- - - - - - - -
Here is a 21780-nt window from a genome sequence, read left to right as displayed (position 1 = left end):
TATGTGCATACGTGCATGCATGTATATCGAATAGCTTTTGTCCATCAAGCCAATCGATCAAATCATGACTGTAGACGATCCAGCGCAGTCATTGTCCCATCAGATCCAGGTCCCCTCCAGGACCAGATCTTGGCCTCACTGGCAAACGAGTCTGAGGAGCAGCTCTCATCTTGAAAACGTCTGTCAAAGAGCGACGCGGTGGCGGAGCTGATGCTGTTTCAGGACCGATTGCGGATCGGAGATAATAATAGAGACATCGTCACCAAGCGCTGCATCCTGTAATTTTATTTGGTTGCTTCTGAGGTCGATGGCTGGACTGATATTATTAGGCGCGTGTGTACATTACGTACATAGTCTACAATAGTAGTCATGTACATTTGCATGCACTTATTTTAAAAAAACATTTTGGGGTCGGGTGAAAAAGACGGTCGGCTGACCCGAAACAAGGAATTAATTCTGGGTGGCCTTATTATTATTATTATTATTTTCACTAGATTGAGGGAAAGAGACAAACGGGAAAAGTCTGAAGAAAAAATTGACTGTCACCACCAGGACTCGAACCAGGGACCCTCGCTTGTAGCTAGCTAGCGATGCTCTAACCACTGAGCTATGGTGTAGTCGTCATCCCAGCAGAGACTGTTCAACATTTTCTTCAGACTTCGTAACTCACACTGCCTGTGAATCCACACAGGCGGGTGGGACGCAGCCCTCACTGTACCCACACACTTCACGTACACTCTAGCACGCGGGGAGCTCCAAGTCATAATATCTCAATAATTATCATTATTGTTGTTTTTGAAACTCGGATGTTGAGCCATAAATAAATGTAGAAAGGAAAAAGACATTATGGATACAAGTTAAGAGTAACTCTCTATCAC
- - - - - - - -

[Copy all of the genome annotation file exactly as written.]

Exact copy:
Here is a 21780-nt window from a genome sequence, read left to right as displayed (position 1 = left end):
TATGTGCATACGTGCATGCATGTATATCGAATAGCTTTTGTCCATCAAGCCAATCGATCAAATCATGACTGTAGACGATCCAGCGCAGTCATTGTCCCATCAGATCCAGGTCCCCTCCAGGACCAGATCTTGGCCTCACTGGCAAACGAGTCTGAGGAGCAGCTCTCATCTTGAAAACGTCTGTCAAAGAGCGACGCGGTGGCGGAGCTGATGCTGTTTCAGGACCGATTGCGGATCGGAGATAATAATAGAGACATCGTCACCAAGCGCTGCATCCTGTAATTTTATTTGGTTGCTTCTGAGGTCGATGGCTGGACTGATATTATTAGGCGCGTGTGTACATTACGTACATAGTCTACAATAGTAGTCATGTACATTTGCATGCACTTATTTTAAAAAAACATTTTGGGGTCGGGTGAAAAAGACGGTCGGCTGACCCGAAACAAGGAATTAATTCTGGGTGGCCTTATTATTATTATTATTATTTTCACTAGATTGAGGGAAAGAGACAAACGGGAAAAGTCTGAAGAAAAAATTGACTGTCACCACCAGGACTCGAACCAGGGACCCTCGCTTGTAGCTAGCTAGCGATGCTCTAACCACTGAGCTATGGTGTAGTCGTCATCCCAGCAGAGACTGTTCAACATTTTCTTCAGACTTCGTAACTCACACTGCCTGTGAATCCACACAGGCGGGTGGGACGCAGCCCTCACTGTACCCACACACTTCACGTACACTCTAGCACGCGGGGAGCTCCAAGTCATAATATCTCAATAATTATCATTATTGTTGTTTTTGAAACTCGGATGTTGAGCCATAAATAAATGTAGAAAGGAAAAAGACATTATGGATACAAGTTAAGAGTAACTCTCTATCAC